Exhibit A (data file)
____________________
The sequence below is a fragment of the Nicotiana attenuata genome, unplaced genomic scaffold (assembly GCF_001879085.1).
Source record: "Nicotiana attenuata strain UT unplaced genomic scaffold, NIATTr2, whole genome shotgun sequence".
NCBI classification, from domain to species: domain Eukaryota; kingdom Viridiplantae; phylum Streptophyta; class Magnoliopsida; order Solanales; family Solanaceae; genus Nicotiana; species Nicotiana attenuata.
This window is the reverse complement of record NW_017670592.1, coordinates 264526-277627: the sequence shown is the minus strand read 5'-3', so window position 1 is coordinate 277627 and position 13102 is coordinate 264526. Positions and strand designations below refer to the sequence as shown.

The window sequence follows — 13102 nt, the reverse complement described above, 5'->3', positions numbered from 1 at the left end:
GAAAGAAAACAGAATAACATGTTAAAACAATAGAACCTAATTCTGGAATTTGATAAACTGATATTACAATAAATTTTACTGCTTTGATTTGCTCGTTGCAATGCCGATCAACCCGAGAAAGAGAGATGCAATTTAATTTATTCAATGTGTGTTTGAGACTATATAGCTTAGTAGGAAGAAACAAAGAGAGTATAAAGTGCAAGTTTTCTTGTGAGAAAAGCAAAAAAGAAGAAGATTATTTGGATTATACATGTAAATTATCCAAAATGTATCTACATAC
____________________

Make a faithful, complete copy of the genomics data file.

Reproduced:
The sequence below is a fragment of the Nicotiana attenuata genome, unplaced genomic scaffold (assembly GCF_001879085.1).
Source record: "Nicotiana attenuata strain UT unplaced genomic scaffold, NIATTr2, whole genome shotgun sequence".
NCBI classification, from domain to species: domain Eukaryota; kingdom Viridiplantae; phylum Streptophyta; class Magnoliopsida; order Solanales; family Solanaceae; genus Nicotiana; species Nicotiana attenuata.
This window is the reverse complement of record NW_017670592.1, coordinates 264526-277627: the sequence shown is the minus strand read 5'-3', so window position 1 is coordinate 277627 and position 13102 is coordinate 264526. Positions and strand designations below refer to the sequence as shown.

The window sequence follows — 13102 nt, the reverse complement described above, 5'->3', positions numbered from 1 at the left end:
GAAAGAAAACAGAATAACATGTTAAAACAATAGAACCTAATTCTGGAATTTGATAAACTGATATTACAATAAATTTTACTGCTTTGATTTGCTCGTTGCAATGCCGATCAACCCGAGAAAGAGAGATGCAATTTAATTTATTCAATGTGTGTTTGAGACTATATAGCTTAGTAGGAAGAAACAAAGAGAGTATAAAGTGCAAGTTTTCTTGTGAGAAAAGCAAAAAAGAAGAAGATTATTTGGATTATACATGTAAATTATCCAAAATGTATCTACATAC